Richard Bremner
27 June 2013

What is it?

The mainstream 5-series saloon facelift. It gets remodelled lights front and rear, indicators in its door mirrors and a resculpted nose to mirror the 'hooded-eye' look of the 3-series

Some versions flaunt modest dashes of extra brightwork, while inside the instruments appear on a digital, reconfigurable screen and there are detail decor improvements. Equipment improves with the standardisation of Business Navigation (about time) Bluetooth connectivity (ditto), a USB port and xenon headlights. 

And the infotainment system’s capabilities can be deepened with an i-Drive controller that doubles as a mouse, and facilities for dictating texts and emails. Later this year there’ll be an optional self-parking system requiring no control inputs of any kind, and a traffic jam assistant allowing the 5-series to steer, accelerate and brake with no intervention from the driver at up to 19mph. Which is probably just as well given that the mouse also allows web surfing.

What is it like?

Mechanically the changes are slight, but useful. All engines are now Euro6 emission compliant and have improved aerodynamics. There's also an engine-decoupling coast facility to help reduce CO2 emissions, and there’s an-all new, Valvetronic-equipped 4.4-litre twin-scroll turbo 550i V8. More significant to most 5-series buyers, however, will be the introduction of a new entry-level 141bhp 518d, although its 119g/km emissions are the same as the new 520d’s.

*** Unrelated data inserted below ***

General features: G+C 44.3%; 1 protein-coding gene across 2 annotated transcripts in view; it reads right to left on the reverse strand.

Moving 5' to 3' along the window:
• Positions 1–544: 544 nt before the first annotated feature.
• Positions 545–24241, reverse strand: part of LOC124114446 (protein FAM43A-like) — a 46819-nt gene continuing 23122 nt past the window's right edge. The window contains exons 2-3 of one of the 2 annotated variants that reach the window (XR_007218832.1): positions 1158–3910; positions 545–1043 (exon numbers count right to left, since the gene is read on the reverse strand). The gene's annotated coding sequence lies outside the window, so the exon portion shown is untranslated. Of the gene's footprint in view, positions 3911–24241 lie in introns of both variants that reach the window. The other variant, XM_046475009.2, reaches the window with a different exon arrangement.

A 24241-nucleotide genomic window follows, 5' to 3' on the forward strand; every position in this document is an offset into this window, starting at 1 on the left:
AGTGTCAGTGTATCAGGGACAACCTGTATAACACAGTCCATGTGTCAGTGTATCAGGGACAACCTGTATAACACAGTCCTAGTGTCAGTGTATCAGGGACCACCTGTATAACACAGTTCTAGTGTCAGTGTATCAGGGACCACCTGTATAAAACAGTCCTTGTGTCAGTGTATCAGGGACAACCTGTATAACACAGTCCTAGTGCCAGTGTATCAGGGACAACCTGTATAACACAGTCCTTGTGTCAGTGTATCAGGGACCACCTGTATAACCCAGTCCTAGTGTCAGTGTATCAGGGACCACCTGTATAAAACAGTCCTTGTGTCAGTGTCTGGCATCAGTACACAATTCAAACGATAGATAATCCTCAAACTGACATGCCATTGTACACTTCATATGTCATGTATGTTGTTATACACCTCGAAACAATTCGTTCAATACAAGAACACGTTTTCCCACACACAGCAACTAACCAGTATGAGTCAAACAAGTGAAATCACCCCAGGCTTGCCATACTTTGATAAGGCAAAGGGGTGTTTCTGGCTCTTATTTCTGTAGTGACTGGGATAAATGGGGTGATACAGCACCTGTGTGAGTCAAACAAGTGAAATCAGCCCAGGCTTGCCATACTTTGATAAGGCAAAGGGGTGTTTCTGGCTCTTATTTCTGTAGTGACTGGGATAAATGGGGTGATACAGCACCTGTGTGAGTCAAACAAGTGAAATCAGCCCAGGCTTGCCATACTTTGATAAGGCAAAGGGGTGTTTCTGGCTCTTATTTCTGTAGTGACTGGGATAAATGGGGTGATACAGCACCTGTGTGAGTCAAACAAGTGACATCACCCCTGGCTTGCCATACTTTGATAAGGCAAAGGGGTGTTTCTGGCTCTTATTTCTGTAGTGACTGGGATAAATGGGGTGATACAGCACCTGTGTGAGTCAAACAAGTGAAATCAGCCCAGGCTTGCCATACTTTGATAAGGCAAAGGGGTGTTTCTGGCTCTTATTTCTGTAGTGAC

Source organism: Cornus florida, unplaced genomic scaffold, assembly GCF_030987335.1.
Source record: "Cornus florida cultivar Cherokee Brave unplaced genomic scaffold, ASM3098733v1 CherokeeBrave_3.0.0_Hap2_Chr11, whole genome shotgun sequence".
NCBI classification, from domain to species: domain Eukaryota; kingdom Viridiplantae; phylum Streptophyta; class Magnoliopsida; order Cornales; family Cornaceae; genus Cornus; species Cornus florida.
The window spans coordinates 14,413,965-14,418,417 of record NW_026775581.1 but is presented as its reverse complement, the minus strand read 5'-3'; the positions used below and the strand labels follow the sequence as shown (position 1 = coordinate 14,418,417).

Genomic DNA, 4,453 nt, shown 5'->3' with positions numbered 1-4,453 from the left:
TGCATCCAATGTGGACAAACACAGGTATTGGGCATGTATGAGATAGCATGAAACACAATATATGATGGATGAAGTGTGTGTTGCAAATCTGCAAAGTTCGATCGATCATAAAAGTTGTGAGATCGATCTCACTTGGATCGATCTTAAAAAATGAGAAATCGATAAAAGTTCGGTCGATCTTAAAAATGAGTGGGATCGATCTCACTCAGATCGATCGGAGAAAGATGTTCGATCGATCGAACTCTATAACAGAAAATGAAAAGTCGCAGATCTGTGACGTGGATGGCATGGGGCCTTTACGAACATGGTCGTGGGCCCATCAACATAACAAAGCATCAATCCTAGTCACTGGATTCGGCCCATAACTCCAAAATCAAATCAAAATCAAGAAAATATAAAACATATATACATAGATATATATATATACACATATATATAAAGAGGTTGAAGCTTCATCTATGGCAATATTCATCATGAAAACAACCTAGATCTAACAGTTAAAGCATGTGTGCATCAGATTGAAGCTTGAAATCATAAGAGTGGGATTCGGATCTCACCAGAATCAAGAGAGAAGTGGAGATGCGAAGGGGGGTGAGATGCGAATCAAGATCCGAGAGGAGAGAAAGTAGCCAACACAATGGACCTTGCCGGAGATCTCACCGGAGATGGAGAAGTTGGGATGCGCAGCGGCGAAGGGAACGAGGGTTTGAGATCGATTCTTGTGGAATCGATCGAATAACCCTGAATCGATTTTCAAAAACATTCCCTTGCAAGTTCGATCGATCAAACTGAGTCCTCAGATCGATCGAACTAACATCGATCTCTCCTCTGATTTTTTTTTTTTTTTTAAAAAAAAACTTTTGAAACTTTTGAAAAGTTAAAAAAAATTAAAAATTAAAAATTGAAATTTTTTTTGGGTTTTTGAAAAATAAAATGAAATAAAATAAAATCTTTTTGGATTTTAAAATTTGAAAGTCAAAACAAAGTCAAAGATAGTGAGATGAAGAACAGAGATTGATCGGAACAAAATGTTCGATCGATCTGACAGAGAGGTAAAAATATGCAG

The 5’s chassis has also seen a light rethink in the form of retuned dampers for improved comfort and reduced roll, and the electric power steering has been remapped for improved precision. 

These dynamic improvements are mildly apparent, although we still consider the optional electronic dampers to be a 5-series essential for a pliant ride. The revised steering is a little more precise, but you’ll need the Sport setting for the most consistent, confidence-building rim resistance — this brings with it firmer suspension and a much livelier transmission. Configuring these settings individually, Audi-style, would be better.

Should I buy one?

There’s no question that the 530d is a very accomplished car. It’s impressively fast, quiet, slightly more economical and delivers the effortless journeying that cars like this are supposed to be about. It also has a beautifully crafted cabin that can be packed with electronic convenience items if your wallet is fat enough. So no major changes for the 5-series saloon and Touring, but then, these class best sellers don't need them.

BMW 530d Luxury